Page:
- Bryce Reed is sentenced to 21 months in federal prison, a prosecutor's office says
- He had pleaded guilty to conspiring to possess an unregistered destructive device
- Reed was among the first responders to a deadly blast at a Texas fertilizer plant
- His lawyers have said the charges are unrelated to that incident, which left 15 dead
A paramedic who responded to a horrific, deadly fertilizer plant explosion in West, Texas -- and who later spoke at a memorial for its victims -- was sentenced to 21 months in federal prison for conspiring to make a pipe bomb, a prosecutor's office said.
Bryce Reed pleaded guilty earlier this fall to conspiracy to possess an unregistered destructive device and attempted obstruction of justice.
Reed, 31, was sentenced on those charges Wednesday afternoon in Waco, according to a news release from the U.S. Attorney's Office for the Western District of Texas. He will be subject to three years of supervised release after getting out of prison and must pay a $2,000 fine.
Reed was among the emergency workers who responded to an ammonium nitrate explosion that killed 15 people -- most of them firefighters and paramedics -- and devastated West, a town about 20 miles north of Waco and 75 miles south of Dallas. He was vocal afterward as well, speaking to reporters and at a memorial service at Baylor University for the blast's victims.
In a previous statement, Reed's lawyers stressed that neither the charges nor the resulting plea agreement "have anything to do with the tragic explosion" that damaged dozens of homes, two schools and a nursing home and was so big that seismographs registered it as a small earthquake.
Yet the blast did play a part in his arrest, according to the federal prosecutor.
Reed's home was among those affected by the April 17 explosion, prompting him to stay in a hotel in West. Before that, authorities say, he'd bought pipe bomb components and had them shipped to his house. There, with the help of another person, he built a place for the pipe bomb, storing it "inside two ammunition cans."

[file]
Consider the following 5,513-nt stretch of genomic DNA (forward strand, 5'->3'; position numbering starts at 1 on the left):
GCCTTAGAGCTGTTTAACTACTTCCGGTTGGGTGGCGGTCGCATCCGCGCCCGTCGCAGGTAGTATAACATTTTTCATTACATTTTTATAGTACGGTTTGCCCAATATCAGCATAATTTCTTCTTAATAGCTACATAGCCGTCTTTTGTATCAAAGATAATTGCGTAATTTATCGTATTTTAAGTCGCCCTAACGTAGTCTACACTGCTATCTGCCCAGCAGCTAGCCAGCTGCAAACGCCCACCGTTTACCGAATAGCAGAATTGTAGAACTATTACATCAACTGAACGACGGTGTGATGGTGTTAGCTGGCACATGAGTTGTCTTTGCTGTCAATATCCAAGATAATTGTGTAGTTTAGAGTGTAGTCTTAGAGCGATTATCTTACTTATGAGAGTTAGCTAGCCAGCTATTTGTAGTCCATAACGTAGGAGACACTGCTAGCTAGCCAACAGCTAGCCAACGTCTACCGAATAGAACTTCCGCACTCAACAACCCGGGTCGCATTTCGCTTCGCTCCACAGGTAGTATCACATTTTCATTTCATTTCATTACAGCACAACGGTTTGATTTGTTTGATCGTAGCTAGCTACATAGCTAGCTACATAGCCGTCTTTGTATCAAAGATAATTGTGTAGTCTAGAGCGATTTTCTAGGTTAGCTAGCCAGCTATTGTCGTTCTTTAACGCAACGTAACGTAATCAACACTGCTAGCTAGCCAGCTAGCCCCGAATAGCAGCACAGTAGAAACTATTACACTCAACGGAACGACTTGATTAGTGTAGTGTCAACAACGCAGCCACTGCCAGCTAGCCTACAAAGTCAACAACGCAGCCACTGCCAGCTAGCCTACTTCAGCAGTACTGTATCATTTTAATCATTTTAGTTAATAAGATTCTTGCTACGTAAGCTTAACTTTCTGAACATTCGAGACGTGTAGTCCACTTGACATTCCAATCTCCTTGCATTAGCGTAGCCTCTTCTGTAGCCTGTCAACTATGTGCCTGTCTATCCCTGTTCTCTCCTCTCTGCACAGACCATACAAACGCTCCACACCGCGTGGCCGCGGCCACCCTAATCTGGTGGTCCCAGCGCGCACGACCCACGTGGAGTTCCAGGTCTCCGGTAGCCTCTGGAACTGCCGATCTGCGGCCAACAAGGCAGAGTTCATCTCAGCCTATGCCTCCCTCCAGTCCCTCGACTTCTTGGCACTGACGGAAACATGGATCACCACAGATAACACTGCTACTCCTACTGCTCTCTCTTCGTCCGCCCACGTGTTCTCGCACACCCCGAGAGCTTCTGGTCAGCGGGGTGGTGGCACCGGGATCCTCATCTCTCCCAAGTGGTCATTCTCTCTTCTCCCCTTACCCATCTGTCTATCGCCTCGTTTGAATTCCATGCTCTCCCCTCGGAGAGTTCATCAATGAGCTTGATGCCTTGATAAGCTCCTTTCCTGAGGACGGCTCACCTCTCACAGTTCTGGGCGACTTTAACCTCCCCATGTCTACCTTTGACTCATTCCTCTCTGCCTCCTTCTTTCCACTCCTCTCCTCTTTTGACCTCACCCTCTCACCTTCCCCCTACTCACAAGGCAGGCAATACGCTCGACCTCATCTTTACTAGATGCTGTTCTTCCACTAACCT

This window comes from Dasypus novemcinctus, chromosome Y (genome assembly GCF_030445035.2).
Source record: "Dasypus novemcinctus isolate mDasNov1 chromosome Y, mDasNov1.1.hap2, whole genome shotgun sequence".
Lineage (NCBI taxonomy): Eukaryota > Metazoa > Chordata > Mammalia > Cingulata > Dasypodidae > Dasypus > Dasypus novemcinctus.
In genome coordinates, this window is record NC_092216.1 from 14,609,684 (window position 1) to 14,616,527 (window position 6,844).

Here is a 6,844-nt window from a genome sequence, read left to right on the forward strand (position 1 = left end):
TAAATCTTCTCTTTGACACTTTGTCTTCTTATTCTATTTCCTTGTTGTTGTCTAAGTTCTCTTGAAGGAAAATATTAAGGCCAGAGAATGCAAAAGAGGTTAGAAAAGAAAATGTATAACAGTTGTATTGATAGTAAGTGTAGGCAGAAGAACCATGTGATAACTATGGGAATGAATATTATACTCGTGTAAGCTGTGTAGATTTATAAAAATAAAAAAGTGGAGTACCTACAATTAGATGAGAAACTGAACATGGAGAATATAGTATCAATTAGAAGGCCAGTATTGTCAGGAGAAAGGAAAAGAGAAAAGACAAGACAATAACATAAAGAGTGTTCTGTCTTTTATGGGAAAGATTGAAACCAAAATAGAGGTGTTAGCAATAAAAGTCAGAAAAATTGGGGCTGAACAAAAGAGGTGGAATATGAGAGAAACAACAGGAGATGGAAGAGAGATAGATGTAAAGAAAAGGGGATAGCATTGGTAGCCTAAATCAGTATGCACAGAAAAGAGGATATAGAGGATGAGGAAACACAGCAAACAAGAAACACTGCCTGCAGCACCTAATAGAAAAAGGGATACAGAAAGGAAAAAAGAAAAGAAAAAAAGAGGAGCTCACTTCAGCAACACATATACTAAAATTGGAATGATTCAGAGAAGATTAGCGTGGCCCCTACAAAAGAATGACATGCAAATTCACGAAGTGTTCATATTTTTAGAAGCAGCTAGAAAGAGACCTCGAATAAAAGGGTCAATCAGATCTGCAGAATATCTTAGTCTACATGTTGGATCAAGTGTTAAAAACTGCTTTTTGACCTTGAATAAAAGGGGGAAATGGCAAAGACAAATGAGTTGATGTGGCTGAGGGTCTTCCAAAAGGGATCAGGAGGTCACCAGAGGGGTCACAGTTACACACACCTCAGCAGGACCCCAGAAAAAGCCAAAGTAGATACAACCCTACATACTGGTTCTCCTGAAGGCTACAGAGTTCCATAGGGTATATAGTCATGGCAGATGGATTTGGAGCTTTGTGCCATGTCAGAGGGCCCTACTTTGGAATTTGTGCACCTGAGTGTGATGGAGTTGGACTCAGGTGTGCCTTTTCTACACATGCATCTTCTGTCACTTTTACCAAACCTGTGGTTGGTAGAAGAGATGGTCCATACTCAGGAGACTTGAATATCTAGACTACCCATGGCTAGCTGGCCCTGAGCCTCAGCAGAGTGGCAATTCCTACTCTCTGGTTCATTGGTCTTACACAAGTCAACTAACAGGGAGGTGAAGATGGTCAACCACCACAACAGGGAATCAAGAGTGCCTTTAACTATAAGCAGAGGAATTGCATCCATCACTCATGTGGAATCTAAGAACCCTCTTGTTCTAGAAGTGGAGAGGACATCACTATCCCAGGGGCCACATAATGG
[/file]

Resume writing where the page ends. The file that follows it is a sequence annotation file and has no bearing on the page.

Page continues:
On April 26, believing authorities going through explosion-damaged West homes might find the pipe bomb, Reed asked two people to go to his house, "retrieve the ammunition cans and bring them to him, which they did," reports the U.S. attorney's office.
The paramedic then packed the cans and bomb-making materials in a box to give to another man, telling him to "get rid of this." This man took the box and put it in a spare bedroom in his Abbott, Texas, home, finally opening it on May 7, the prosecutor's office said.
"He immediately notified the McLellan County Sheriff's Office, who took possession of the items," the U.S. attorney's office added.
It was then that Reed became a focus of investigators, who saw the materials, including galvanized metal pipe, a fuse, coils of metal ribbon and several bags of chemical powders.
Reed chose to plead guilty, his lawyers said in October, "to accept full responsibility for what he believes is his role in the allegations against him" and to avoid a long trial.
"Finally, ... Mr. Reed believes that continuing to draw out this process will be a distraction to the most important issue, the losses suffered by the heroes, friends and loved ones in the West community," the attorneys added.